I also made a lot of observations about the role of non-facilitating members during rituals as well, previously explored in part in this past post:

…I witnessed how easily a ritual can lose power when the co-circlers do not take the ritual seriously. It is easy and simplistic to point to the Priestess as the one who “failed” to hold the energy of the circle, but the responsibility for the circle belongs to all its members. Ruth Barrett in Women’s Rites, Women’s Mysteries explains the responsibilities of circle participants as such: “Ritual Priestessing is not for the faint of heart. If you fear chaos, the unexpected, or the unforeseen, choose another vocation. A ritual facilitator regularly finds herself in challenging situations that are not at all what she originally planned. In order to facilitate others, you first need to know how to be a good participant. I don’t believe that it is possible for a woman to priestess/facilitate a ritual effectively until she first knows how to truly participate in one…

I would also add “avoid heckling.” What does this mean? In my observations at the GGG, I noticed a trend for circle participants to call out different comments in a joking way, either across the circle or to the woman facilitating the ceremony. While it seemed to be done in a light-hearted way and perhaps was the local custom of this group of women, the effect on the group as a whole was striking. The “heckling”—at least to me—led to palpable energy “leaks” in the ritual container and resulted in a commensurate drop in the power and focus of the circle.

via Co-Circling & The Priestess Path | WoodsPriestess.

Continuing my jotted notes:

  • No heckling
  • The middle of ritual matters—a successful ritual has to have a working phase
  • It is easy to be critical and when you’re just watching.
  • Low energy? How do we contribute to that? Group members hold powerful responsibility too!
  • Leadership matters and is big responsibility and sacred duty.
  • Letting go of self-pressure, perhaps in the name of “self-care,” can have a definite negative impact on others (this is more a judgement by me of others, though I want to take heed of what I noticed so I don’t do the same thing to other people—I noticed that phrases like, “cut yourself slack” or “be flexible” or “go with the flow,” or, “don’t put too much pressure on yourself,” can be used as excuses for doing a bad job, letting other people down, and failing, basically).

And, some pictures (captions will show if you click to enlarge):

Related past posts:

Gaea Goddess Gathering: Listen to the wise woman….

I make the effort

The Warrior-Priestess

Co-Circling & The Priestess Path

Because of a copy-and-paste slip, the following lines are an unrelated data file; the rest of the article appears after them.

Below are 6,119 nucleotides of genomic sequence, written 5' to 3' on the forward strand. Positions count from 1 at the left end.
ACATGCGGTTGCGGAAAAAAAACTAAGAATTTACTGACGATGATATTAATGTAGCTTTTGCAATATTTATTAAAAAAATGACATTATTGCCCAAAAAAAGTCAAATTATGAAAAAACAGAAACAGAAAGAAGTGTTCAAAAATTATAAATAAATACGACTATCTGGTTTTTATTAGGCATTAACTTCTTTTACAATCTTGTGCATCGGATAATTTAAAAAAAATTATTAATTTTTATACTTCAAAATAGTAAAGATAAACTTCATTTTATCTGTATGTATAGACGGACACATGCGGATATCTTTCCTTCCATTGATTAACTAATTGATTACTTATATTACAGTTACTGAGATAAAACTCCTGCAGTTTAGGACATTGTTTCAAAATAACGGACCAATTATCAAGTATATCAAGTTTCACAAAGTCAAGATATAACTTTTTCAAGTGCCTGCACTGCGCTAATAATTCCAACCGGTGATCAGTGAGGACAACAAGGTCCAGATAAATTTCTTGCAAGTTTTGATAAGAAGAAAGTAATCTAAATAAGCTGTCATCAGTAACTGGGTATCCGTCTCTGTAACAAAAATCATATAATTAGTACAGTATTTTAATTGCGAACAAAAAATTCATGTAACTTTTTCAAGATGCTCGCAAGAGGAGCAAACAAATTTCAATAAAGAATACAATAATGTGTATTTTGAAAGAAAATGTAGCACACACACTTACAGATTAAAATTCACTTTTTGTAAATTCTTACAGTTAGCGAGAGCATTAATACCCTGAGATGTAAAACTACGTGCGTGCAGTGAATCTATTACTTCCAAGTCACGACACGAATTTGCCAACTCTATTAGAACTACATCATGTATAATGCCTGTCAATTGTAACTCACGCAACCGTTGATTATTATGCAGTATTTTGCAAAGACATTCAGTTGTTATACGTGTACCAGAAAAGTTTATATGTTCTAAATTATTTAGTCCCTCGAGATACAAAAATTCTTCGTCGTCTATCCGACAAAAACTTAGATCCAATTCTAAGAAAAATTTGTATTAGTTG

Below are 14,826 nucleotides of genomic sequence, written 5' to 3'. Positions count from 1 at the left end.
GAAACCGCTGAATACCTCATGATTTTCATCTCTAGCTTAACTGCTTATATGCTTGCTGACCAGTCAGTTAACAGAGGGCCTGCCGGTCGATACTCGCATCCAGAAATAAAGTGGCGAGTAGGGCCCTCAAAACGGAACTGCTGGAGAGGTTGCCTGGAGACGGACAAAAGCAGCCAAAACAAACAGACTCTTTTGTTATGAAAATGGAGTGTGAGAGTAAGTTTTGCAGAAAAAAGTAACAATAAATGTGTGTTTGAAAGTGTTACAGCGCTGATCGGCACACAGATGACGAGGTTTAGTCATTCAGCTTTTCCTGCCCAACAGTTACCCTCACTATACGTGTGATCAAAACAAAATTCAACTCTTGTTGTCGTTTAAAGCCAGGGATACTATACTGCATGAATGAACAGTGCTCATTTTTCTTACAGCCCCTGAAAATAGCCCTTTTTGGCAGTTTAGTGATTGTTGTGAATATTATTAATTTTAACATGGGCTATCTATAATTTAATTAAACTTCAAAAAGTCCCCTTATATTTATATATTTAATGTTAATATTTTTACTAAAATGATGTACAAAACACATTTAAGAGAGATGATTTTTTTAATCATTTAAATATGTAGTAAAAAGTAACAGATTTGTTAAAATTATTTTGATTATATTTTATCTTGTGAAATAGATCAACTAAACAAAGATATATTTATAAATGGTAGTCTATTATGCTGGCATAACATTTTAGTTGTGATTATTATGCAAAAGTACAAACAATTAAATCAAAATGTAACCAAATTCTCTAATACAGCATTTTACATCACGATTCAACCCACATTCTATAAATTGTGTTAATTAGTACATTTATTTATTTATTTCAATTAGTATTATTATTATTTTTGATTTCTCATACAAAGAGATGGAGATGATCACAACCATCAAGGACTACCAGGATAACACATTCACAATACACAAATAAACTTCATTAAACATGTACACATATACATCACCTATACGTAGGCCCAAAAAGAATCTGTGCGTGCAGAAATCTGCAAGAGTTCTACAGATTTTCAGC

Be Still

Moonpriestess

Woodspriestess: Brigid

 

 

Categories: community, friends, GGG, Goddess, night, priestess, retreat, reviews, ritual, self-care, spirituality, thealogy, womanspirit, women, women's circle | 3 Comments

Womanrunes Book!

We did it! After an 18 months process of working with Womanrunes and developing my interpretations of them, we’ve published our book! It took much longer and was a much more significant birthing process than I imagined, but it feels so good to have completed it.

I’m interested to now witness the fear that has come up for me in the last two  days though as we’ve approved the final proof and ordered the first copies—what if no one likes it? What if it is too much? What if in “stepping out” like this, I open myself up for “attack” of some kind? Anyway, regardless, it is here!

This book is a collaborative effort between my husband and me. I wrote the text and my husband did all the illustrations, layout, and formatting. At present the book is available in two formats: in paperback from CreateSpace and in digital pdf version from Etsy. A version that includes a professionally printed set of Womanrunes cards is forthcoming by September 1st.

We are extremely pleased with our work on this project and are so glad to offer it to the world! Womanrunes_Cover_for_KindleWomanrunes: A guide to their use and interpretation

From an idea by Shekhinah Mountainwater smAugust 2014 006

In 1988, women’s spirituality foremother and wayshower, Shekhinah Mountainwater, experienced a “goddess-lightning” strike of inspiration and created a set of 41 woman-identified rune symbols for divination and personal growth. Twenty-four years later, I discovered Womanrunes and created an expanded means of interpreting, using, and exploring these powerful, magical symbols.

Discover and explore…

*the herstory and development of Womanrunes
*how to interpret Womanrunes
*how to make your own Womanrunes
*how to lay out and read Womanrunes

Publication Date:
Aug 19 2014
ISBN/EAN13: smAugust 2014 008
1500761214 / 9781500761219
Page Count:
124
Binding Type:
US Trade Paper
Trim Size:
5.5″ x 8.5″
Language:
English
Color:
Black and White
Related Categories: